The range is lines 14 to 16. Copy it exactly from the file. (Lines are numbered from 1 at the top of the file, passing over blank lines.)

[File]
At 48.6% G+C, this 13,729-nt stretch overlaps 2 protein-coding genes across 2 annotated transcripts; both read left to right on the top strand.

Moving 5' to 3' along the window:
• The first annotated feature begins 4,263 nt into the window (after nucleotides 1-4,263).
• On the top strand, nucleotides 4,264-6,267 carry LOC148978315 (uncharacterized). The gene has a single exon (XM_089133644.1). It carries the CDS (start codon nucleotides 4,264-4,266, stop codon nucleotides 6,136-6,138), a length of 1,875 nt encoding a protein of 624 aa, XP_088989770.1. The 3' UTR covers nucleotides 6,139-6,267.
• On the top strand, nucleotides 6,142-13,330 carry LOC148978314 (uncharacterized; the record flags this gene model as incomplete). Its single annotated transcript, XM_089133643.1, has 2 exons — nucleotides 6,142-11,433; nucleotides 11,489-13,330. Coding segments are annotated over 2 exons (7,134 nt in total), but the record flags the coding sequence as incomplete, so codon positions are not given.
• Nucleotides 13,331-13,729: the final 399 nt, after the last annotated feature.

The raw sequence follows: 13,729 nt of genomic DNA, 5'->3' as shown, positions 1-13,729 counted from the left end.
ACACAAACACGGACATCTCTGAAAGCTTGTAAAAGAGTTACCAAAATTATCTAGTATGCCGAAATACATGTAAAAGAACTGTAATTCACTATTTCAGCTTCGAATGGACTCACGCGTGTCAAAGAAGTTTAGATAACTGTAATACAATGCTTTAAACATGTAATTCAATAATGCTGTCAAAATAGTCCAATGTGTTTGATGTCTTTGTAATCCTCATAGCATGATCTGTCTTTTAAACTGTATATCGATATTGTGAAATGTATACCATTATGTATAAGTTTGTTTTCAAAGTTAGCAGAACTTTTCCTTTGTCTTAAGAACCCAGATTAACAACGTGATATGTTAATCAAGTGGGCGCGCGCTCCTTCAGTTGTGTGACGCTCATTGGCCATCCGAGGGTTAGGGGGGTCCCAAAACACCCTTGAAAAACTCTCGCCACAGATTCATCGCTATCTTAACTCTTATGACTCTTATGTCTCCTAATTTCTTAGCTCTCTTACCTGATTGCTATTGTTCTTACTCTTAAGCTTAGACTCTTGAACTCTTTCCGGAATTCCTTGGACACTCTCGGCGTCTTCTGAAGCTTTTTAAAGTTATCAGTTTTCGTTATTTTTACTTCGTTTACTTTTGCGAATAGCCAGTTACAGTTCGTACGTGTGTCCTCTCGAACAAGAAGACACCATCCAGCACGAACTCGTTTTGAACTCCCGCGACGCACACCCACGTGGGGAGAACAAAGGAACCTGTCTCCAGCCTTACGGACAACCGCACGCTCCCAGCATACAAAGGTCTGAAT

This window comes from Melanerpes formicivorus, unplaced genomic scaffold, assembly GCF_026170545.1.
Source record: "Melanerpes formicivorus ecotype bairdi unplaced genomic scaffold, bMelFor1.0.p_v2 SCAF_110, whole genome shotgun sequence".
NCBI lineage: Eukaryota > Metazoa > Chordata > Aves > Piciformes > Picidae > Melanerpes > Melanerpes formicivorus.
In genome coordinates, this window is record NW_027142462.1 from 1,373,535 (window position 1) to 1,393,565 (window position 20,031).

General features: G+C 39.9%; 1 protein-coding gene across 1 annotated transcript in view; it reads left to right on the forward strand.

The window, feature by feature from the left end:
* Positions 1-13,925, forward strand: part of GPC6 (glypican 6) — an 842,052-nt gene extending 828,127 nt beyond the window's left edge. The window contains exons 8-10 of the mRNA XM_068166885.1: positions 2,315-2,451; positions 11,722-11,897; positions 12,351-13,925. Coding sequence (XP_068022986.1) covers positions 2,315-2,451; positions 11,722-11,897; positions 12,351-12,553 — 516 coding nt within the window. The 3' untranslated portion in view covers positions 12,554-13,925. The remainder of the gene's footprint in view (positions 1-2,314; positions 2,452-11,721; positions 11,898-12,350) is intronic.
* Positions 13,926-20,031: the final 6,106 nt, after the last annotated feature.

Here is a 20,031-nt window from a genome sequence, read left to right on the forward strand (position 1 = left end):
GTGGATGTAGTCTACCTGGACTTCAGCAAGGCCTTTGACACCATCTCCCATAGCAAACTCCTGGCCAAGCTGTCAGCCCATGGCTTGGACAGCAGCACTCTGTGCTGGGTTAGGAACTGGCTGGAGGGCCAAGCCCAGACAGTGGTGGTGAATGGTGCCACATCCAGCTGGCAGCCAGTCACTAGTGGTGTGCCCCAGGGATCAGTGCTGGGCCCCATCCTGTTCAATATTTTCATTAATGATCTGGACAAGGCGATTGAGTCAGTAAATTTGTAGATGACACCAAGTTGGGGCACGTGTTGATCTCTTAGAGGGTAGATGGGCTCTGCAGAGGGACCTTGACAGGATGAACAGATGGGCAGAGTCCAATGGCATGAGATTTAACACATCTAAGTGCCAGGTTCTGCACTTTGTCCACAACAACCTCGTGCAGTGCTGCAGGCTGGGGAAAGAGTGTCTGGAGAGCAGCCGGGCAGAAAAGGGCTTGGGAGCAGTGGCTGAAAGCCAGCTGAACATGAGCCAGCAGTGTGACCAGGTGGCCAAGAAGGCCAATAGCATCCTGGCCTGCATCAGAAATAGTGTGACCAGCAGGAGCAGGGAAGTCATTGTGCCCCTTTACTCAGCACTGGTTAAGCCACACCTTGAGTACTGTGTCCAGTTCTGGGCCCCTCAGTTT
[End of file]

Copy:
The window, feature by feature from the left end:
* Positions 1-13,925, forward strand: part of GPC6 (glypican 6) — an 842,052-nt gene extending 828,127 nt beyond the window's left edge. The window contains exons 8-10 of the mRNA XM_068166885.1: positions 2,315-2,451; positions 11,722-11,897; positions 12,351-13,925. Coding sequence (XP_068022986.1) covers positions 2,315-2,451; positions 11,722-11,897; positions 12,351-12,553 — 516 coding nt within the window. The 3' untranslated portion in view covers positions 12,554-13,925. The remainder of the gene's footprint in view (positions 1-2,314; positions 2,452-11,721; positions 11,898-12,350) is intronic.
* Positions 13,926-20,031: the final 6,106 nt, after the last annotated feature.